According a to a new study led by Daniel A. Hackman of the University of Pennsylvania’s Department of Psychology, a person’s stress response is directly shaped by the way in which they were raised by their parents. There is an abundance of research focused on how various factors affect the psychosocial and psychological development of children. Studies have examined maternal depression, maltreatment, child abuse, domestic violence, parental substance abuse, and socioeconomic status, among other variables, to determine how each of these affects the outcome of children independently and together. However, until now, the effect of parental sensitivity and responsivity, irrespective of other factors, has not been examined in detail.
For his study, Hackman assessed caregiver warmth and responsivity in a sample of 55 children when they were 4 years old. When the children reached adolescence, they underwent stress response tests and were evaluated for stress reactivity. Hackman also evaluated all other contributing factors in order to see if these were responsible for the stress reactions of the children. But after he analyzed his data, Hackman discovered that caregiver warmth and responsivity were uniquely and independently predictive of stress reactivity. For example, among the children who had experienced trauma or abuse, Hackman was able to show that despite these vulnerabilities, those exposed to less warmth and less sensitivity when they were young were at greater risk for stress reactions than children with a history of trauma who had warmer, more sensitive caregivers.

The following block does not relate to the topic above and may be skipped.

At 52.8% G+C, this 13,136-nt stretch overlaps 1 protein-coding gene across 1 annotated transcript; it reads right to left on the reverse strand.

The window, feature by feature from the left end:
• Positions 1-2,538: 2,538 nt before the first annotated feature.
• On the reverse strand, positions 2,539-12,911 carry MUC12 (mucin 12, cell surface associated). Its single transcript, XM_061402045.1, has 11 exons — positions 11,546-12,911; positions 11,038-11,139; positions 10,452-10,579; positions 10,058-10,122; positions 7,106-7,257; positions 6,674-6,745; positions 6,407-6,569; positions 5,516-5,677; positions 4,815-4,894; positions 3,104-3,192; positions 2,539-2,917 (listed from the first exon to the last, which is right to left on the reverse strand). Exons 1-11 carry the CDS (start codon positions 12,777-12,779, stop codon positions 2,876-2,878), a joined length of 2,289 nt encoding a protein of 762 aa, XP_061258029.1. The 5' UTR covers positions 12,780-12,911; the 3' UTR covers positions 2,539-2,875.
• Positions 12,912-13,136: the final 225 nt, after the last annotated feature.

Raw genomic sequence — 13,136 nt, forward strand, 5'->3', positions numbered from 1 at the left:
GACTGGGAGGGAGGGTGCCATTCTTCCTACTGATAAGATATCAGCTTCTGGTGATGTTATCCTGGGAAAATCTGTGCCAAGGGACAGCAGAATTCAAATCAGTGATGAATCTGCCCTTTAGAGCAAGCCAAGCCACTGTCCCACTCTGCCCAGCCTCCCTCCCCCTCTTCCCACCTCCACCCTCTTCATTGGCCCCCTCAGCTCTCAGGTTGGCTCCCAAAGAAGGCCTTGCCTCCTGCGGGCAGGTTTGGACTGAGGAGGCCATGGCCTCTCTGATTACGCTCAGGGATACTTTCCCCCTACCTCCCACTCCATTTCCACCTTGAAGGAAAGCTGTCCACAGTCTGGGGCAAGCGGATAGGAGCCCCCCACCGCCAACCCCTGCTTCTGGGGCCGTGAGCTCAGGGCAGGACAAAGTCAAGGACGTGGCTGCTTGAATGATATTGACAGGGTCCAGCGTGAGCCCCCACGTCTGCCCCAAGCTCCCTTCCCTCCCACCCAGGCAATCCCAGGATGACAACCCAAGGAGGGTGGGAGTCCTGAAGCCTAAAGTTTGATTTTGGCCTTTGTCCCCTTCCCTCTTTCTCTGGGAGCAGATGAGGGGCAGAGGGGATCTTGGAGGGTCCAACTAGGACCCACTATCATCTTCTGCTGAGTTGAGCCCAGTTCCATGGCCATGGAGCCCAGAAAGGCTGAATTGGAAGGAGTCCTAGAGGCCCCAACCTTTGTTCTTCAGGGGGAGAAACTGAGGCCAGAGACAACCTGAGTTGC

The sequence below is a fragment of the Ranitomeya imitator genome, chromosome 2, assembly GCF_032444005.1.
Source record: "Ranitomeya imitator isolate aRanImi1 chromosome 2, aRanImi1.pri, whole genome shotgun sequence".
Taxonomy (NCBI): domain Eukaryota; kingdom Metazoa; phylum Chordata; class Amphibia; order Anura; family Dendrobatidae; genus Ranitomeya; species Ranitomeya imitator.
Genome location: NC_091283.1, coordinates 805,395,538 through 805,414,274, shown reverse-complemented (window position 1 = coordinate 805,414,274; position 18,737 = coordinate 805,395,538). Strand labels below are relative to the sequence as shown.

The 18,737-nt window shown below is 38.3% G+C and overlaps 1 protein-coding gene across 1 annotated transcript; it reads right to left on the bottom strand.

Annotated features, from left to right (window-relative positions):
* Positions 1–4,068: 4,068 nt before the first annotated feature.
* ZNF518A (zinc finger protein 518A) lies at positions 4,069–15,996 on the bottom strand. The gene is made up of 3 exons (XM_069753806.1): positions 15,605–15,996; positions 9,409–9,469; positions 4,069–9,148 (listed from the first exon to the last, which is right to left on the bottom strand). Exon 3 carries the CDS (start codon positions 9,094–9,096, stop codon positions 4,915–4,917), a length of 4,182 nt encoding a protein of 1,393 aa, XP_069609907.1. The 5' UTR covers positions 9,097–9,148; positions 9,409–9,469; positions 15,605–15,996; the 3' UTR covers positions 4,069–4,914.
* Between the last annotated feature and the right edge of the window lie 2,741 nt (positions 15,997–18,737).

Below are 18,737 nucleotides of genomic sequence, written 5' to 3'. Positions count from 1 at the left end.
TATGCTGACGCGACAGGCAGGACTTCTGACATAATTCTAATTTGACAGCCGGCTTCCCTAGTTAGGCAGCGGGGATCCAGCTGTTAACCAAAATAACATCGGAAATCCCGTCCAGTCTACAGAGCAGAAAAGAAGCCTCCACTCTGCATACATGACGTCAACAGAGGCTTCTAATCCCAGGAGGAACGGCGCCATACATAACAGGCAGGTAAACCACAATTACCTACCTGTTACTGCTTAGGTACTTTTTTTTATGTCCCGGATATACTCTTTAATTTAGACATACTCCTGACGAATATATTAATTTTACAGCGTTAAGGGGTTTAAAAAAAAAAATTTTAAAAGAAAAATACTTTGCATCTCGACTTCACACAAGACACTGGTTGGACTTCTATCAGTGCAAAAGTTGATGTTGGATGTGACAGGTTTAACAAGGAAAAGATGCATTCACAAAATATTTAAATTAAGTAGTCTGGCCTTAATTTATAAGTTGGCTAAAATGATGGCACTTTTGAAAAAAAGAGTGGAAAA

The responsiveness of parents was particularly influential of stress reactivity, even in participants who experienced physical punishment from their caregivers. Additionally, Hackman found that mental health challenges of parents and environmental hazards, such as exposure to violence, drugs, and other negative life events, did not impact the effect of caregiver responsiveness or sensitivity. “Therefore, “Hackman added, “This study demonstrates in a novel and precise fashion that early childhood parental responsivity prospectively and independently predicts stress reactivity in adolescence.”
Hackman, D.A., Betancourt, L.M., Brodsky, N.L., Kobrin, L., Hurt, H., et al. (2013). Selective impact of early parental responsivity on adolescent stress reactivity. PLoS ONE 8(3): e58250. doi:10.1371/journal.pone.0058250
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